Research and Politics: A New Open Access Political Science Journal

by Erik Voeten on August 29, 2013 · 5 comments

in Academia,Education,Journal Collaboration

ResearchandPolitics4I am delighted to announce the launch of a new journal, Research and Politics, of which I am one of the general editors together with Catherine de Vries and Bernard Steunenberg. Sage will publish the new journal.R&P is going to be quite different from most existing academic publications. The journal provides a venue for scholars to communicate rapidly and succinctly important new insights to the broadest possible audience while maintaining the highest standards of quality control. We will do so by publishing short (up to 4,000 word) articles that are published on-line on an open access basis. Quality control is assured through peer review and a large team of associate editors which consists of esteemed political scientists across the subfields. We strive for speedy publication through a quick review process and continuous publication (i.e. no need to wait for the next issue), although we will uphold limits to how many articles we publish.

We expect to attract a wide range of articles. We will surely publish articles that look very much like regular research articles, only shorter. But we also expect and hope to attract articles that are less easily placed in regular peer-reviewed journals. Indeed, we suspect that some articles that would contain valuable knowledge are currently not being written because they do not fit neatly in the straight jacket of what most journals expect or can deliver.

For example, the time lags in the regular publishing process may be a real obstacle for those who wish to publish predictions or cutting edge analyses of current events or policy debates. Open access should be crucial to these types of analyses, as one would wish to reach the broadest audience possible. A strict replication policy, peer review, and the active involvement of academic specialists differentiates this journal from public affairs journals. By adopting the norms and standards of academia and thus appealing to the incentives of academics, we hope to get more academics involved in public debates without sacrificing rigor.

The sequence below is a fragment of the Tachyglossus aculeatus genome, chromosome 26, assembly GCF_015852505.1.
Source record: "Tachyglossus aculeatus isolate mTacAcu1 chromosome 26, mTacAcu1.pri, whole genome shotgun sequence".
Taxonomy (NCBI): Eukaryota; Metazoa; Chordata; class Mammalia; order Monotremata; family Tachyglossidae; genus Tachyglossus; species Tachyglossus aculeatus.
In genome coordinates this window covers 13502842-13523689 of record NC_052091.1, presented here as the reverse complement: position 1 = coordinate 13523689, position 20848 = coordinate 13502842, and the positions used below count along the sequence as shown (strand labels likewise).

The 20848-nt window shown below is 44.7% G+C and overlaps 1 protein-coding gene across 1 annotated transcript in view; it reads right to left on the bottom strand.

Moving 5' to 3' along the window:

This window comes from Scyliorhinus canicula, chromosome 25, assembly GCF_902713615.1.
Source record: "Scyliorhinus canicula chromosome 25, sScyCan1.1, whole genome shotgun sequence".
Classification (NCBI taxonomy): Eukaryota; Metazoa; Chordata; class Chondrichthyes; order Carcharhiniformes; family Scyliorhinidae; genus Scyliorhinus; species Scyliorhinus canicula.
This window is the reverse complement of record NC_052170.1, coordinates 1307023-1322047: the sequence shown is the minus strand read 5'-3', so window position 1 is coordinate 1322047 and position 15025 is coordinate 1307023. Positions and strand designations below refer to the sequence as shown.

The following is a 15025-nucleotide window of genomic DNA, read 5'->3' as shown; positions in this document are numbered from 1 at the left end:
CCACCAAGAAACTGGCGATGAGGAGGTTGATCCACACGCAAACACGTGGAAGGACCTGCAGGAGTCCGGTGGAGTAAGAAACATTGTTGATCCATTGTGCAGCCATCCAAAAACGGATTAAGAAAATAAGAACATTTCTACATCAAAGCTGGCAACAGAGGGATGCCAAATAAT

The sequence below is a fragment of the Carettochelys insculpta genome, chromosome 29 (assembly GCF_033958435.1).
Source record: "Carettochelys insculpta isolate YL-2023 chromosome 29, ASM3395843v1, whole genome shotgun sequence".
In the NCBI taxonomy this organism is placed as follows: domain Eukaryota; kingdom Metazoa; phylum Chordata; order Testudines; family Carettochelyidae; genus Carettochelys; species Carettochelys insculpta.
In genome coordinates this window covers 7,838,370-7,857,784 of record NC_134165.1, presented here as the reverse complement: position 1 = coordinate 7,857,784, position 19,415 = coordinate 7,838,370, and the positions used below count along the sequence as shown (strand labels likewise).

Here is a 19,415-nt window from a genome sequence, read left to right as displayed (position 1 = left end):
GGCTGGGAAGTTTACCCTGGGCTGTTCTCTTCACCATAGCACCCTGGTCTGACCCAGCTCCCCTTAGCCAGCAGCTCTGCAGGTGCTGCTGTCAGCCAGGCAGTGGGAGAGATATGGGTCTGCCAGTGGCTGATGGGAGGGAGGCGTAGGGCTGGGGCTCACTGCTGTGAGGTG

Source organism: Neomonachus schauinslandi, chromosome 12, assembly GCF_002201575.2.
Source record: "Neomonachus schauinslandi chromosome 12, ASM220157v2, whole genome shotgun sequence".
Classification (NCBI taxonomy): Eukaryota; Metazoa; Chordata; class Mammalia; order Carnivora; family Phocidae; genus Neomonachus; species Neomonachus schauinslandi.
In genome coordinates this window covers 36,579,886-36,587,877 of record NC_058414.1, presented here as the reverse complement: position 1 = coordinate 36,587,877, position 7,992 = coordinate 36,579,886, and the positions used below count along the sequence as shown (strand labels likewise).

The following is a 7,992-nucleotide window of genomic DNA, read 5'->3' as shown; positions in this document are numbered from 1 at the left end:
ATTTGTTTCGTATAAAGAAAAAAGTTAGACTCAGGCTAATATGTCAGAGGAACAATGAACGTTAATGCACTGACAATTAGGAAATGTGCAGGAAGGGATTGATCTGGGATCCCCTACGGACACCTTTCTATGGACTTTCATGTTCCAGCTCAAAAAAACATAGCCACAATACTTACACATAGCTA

We also expect to publish articles that are more directly aimed at academic audiences. For example, “null-findings” may not warrant an 8,000 word article given the low likelihood of publication. But a 2,000-4,000 word paper may well be do-able and a valuable addition to knowledge in our discipline. There may be interesting papers that are mostly descriptive or raise interesting theoretical or empirical puzzles. Again those are difficult to publish in regular research journals but often very valuable. We are also open to critiques or replications of existing articles, meta-analyses, syntheses of a body of work, and many more things that I have not listed or have not yet imagined. Our criteria are whether the analysis meets rigorous standards, yields novel insights, and aids our understanding of political phenomena. Rigor here is not a code word for quantitative analysis: we explicitly invite qualitative contributions and have considerable methodological diversity among our associate editors in the various subfields.